Defining a drive can be a bit tricky. Some drives are wholly incorporated into the controller, so that the profile generation takes place in the controller as well as the torque command for the motor. On the other hand, a drive can also refer to the specific power electronic circuitry needed to drive the motor. Electric motors that drive industrial machines need some way to control motor speed. And at its most basic level, a motor drive controls the speed of the motor.

Some manufacturers refer to a controller and motor together as a drive system. However, from the electrical side of things, the drive is often specifically the electrical components that make up the variable frequency inverter itself. So drives are the interface between the control signals and the motor and include power electronic devices such as SCRs (silicon controlled rectifiers), transistors, and thyristors.

Matching the correct drive to the type of motor in an application is critical for getting the best fit for torque, speed, and efficiency. There are a wide range of drives available depending on the needs of the specific application and motor type. In general though, drive types typically fall into two categories; dc and ac drives.

DC drives control dc motors. A basic dc drive is similar in operation to an ac drive in that the drive controls the speed of the motor. For dc motor control, a common method is a thyristor-based control circuit. These circuits consist of a thyristor bridge circuit that rectifies ac into dc for the motor armature. And varying the voltage to the armature controls the motor’s speed.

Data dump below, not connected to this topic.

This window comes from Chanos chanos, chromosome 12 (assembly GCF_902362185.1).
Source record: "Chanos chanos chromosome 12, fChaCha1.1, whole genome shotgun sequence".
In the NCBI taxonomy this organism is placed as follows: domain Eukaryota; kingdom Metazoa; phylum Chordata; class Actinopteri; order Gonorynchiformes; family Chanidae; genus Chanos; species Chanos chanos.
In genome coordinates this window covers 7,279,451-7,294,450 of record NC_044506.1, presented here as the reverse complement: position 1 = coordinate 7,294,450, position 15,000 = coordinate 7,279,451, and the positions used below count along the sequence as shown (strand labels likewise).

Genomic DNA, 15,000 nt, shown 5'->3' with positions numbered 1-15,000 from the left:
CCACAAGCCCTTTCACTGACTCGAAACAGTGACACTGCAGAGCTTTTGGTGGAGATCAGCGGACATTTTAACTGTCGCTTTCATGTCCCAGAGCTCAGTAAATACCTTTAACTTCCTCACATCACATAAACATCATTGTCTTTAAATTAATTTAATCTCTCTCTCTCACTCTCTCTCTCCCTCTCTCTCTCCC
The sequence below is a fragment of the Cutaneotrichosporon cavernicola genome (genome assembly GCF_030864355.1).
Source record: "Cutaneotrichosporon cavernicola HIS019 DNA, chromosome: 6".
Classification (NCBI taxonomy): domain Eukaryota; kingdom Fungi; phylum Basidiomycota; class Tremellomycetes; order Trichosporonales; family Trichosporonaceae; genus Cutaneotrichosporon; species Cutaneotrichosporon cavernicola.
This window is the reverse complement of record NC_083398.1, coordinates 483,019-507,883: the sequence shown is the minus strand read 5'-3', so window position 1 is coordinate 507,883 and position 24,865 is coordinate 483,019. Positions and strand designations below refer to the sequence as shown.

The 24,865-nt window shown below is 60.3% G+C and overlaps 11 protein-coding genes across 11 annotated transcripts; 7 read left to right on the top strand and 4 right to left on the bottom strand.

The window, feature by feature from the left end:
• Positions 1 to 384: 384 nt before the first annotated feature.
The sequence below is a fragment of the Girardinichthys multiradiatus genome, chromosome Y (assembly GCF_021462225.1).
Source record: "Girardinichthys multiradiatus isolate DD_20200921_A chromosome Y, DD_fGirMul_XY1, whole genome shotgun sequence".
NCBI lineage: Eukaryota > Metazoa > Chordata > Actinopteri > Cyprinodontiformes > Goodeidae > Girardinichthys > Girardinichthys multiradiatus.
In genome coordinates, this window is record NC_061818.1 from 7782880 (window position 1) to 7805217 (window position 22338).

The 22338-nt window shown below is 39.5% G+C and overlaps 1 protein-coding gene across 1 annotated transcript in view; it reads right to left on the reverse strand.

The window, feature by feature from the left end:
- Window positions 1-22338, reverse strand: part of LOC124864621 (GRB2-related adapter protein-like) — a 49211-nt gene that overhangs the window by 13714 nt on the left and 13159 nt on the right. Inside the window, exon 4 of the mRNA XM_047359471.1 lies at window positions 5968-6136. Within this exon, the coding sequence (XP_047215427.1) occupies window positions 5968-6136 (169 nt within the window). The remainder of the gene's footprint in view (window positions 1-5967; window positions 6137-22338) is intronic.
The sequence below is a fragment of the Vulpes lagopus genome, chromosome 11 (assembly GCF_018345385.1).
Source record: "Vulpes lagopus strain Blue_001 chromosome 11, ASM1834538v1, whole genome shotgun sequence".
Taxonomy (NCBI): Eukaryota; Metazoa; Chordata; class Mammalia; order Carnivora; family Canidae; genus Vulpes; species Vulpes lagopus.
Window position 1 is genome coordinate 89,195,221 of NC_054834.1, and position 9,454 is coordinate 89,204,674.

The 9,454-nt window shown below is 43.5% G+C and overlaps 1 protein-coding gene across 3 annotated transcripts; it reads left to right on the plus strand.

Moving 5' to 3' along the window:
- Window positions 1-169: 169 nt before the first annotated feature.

AC Drives

AC drives control ac motors, such as induction motors. These drives are sometimes known as variable frequency drives or inverters. AC drives convert ac to dc and then using a range of different switching techniques generate variable voltage and frequency outputs to drive the motor.

An adjustable speed drive is a general term used sometimes interchangeably with variable speed drive or variable frequency drive. Again, from an electrical perspective, all of these ultimately refer to the frequency converter circuitry.

An ac motor’s speed is determined by the number of poles and the frequency. Thus, as frequency is adjusted the motor’s speed can be controlled as well. A common way to control frequency is by the use of pulse width modulation (or PWM). A PWM drive sends pulsed inputs to a motor and by modulating the pulse width, making it either narrower or wider, increases or decreases the average dc voltage seen by the motor.

Another powerful kind of drive function is known as regenerative braking or regen braking. This is a way of stopping a motor’s rotation by using the same solid-state components that control the motor’s voltage. The energy generated from braking can be channeled back into the ac mains or into filter capacitors. Advantages of regen drives include the ability to run a motor in either forward or reverse direction without having to physically switch the polarity of the motor leads and without the need for reversing contactors or switches.

 

Content provided by Design World.